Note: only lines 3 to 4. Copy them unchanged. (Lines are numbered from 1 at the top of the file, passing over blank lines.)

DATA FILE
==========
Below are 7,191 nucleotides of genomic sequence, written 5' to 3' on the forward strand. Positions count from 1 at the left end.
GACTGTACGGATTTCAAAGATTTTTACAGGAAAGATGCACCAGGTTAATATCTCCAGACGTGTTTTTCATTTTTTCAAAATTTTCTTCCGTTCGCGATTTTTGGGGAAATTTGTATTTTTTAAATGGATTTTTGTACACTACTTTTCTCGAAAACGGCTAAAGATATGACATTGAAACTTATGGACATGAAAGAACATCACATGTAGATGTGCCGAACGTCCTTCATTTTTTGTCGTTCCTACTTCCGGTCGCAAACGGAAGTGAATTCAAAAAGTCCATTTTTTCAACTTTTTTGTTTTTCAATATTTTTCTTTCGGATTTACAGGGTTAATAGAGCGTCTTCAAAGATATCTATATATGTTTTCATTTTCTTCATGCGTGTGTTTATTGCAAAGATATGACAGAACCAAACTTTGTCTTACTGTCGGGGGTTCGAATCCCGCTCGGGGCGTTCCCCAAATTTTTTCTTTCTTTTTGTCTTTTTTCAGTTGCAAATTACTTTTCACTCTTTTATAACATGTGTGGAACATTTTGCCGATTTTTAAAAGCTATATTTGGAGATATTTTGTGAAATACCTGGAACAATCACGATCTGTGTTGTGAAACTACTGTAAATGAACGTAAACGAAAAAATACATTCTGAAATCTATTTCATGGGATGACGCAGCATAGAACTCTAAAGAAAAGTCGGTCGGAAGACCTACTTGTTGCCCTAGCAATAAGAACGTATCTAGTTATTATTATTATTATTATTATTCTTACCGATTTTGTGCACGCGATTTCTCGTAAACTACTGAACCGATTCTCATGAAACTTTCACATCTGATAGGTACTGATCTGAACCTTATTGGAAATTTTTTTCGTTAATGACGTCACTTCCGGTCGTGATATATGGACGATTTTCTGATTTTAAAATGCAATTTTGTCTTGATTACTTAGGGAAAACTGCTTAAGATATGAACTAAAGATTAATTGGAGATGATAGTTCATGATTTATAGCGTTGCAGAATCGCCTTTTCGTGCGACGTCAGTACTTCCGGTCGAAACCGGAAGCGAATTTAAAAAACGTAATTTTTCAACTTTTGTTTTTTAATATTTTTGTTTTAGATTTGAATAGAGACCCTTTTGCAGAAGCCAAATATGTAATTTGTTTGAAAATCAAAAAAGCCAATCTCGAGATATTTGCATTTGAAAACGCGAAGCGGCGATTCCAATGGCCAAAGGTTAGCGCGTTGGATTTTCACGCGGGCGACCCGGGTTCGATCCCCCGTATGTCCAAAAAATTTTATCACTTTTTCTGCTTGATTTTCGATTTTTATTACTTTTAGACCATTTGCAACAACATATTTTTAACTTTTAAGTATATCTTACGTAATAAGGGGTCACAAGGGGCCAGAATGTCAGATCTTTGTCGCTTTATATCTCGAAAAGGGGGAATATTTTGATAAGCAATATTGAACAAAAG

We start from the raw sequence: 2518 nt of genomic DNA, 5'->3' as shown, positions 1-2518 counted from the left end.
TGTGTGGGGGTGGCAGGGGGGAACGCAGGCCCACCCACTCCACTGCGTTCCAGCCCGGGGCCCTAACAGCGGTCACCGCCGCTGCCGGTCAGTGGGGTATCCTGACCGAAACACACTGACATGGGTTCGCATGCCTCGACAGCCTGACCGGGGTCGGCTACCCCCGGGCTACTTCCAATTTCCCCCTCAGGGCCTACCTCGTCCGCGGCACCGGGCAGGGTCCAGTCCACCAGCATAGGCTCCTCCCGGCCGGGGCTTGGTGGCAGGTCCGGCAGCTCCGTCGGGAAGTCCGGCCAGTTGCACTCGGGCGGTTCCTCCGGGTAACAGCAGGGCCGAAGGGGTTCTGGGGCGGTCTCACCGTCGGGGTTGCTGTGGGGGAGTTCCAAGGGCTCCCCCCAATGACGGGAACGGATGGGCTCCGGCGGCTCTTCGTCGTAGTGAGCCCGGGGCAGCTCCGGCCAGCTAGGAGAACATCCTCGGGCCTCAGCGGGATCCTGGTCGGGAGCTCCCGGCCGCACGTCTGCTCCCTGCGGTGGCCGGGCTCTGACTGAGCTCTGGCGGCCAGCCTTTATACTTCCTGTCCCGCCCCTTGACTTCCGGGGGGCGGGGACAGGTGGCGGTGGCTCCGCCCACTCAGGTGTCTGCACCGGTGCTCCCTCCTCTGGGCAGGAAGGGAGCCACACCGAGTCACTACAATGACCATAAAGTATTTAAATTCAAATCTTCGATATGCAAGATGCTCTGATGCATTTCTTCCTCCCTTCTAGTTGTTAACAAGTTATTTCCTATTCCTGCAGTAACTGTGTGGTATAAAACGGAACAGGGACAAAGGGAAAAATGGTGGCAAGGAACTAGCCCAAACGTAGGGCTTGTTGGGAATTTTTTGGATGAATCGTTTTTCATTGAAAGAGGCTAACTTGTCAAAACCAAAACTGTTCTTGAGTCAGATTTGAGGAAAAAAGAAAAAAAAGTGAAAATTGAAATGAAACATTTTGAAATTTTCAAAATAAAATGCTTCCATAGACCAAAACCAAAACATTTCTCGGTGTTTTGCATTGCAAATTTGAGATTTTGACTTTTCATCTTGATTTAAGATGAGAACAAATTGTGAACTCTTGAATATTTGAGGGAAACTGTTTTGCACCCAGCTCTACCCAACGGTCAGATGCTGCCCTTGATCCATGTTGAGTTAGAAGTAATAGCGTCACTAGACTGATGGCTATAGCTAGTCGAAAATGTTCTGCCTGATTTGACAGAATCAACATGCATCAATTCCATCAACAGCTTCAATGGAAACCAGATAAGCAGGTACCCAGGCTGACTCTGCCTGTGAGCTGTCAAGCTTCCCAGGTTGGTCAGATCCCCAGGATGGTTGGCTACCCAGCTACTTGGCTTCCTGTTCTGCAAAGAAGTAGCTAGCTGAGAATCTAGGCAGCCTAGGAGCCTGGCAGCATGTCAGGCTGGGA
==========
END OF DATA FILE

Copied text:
We start from the raw sequence: 2518 nt of genomic DNA, 5'->3' as shown, positions 1-2518 counted from the left end.
TGTGTGGGGGTGGCAGGGGGGAACGCAGGCCCACCCACTCCACTGCGTTCCAGCCCGGGGCCCTAACAGCGGTCACCGCCGCTGCCGGTCAGTGGGGTATCCTGACCGAAACACACTGACATGGGTTCGCATGCCTCGACAGCCTGACCGGGGTCGGCTACCCCCGGGCTACTTCCAATTTCCCCCTCAGGGCCTACCTCGTCCGCGGCACCGGGCAGGGTCCAGTCCACCAGCATAGGCTCCTCCCGGCCGGGGCTTGGTGGCAGGTCCGGCAGCTCCGTCGGGAAGTCCGGCCAGTTGCACTCGGGCGGTTCCTCCGGGTAACAGCAGGGCCGAAGGGGTTCTGGGGCGGTCTCACCGTCGGGGTTGCTGTGGGGGAGTTCCAAGGGCTCCCCCCAATGACGGGAACGGATGGGCTCCGGCGGCTCTTCGTCGTAGTGAGCCCGGGGCAGCTCCGGCCAGCTAGGAGAACATCCTCGGGCCTCAGCGGGATCCTGGTCGGGAGCTCCCGGCCGCACGTCTGCTCCCTGCGGTGGCCGGGCTCTGACTGAGCTCTGGCGGCCAGCCTTTATACTTCCTGTCCCGCCCCTTGACTTCCGGGGGGCGGGGACAGGTGGCGGTGGCTCCGCCCACTCAGGTGTCTGCACCGGTGCTCCCTCCTCTGGGCAGGAAGGGAGCCACACCGAGTCACTACAATGACCATAAAGTATTTAAATTCAAATCTTCGATATGCAAGATGCTCTGATGCATTTCTTCCTCCCTTCTAGTTGTTAACAAGTTATTTCCTATTCCTGCAGTAACTGTGTGGTATAAAACGGAACAGGGACAAAGGGAAAAATGGTGGCAAGGAACTAGCCCAAACGTAGGGCTTGTTGGGAATTTTTTGGATGAATCGTTTTTCATTGAAAGAGGCTAACTTGTCAAAACCAAAACTGTTCTTGAGTCAGATTTGAGGAAAAAAGAAAAAAAAGTGAAAATTGAAATGAAACATTTTGAAATTTTCAAAATAAAATGCTTCCATAGACCAAAACCAAAACATTTCTCGGTGTTTTGCATTGCAAATTTGAGATTTTGACTTTTCATCTTGATTTAAGATGAGAACAAATTGTGAACTCTTGAATATTTGAGGGAAACTGTTTTGCACCCAGCTCTACCCAACGGTCAGATGCTGCCCTTGATCCATGTTGAGTTAGAAGTAATAGCGTCACTAGACTGATGGCTATAGCTAGTCGAAAATGTTCTGCCTGATTTGACAGAATCAACATGCATCAATTCCATCAACAGCTTCAATGGAAACCAGATAAGCAGGTACCCAGGCTGACTCTGCCTGTGAGCTGTCAAGCTTCCCAGGTTGGTCAGATCCCCAGGATGGTTGGCTACCCAGCTACTTGGCTTCCTGTTCTGCAAAGAAGTAGCTAGCTGAGAATCTAGGCAGCCTAGGAGCCTGGCAGCATGTCAGGCTGGGA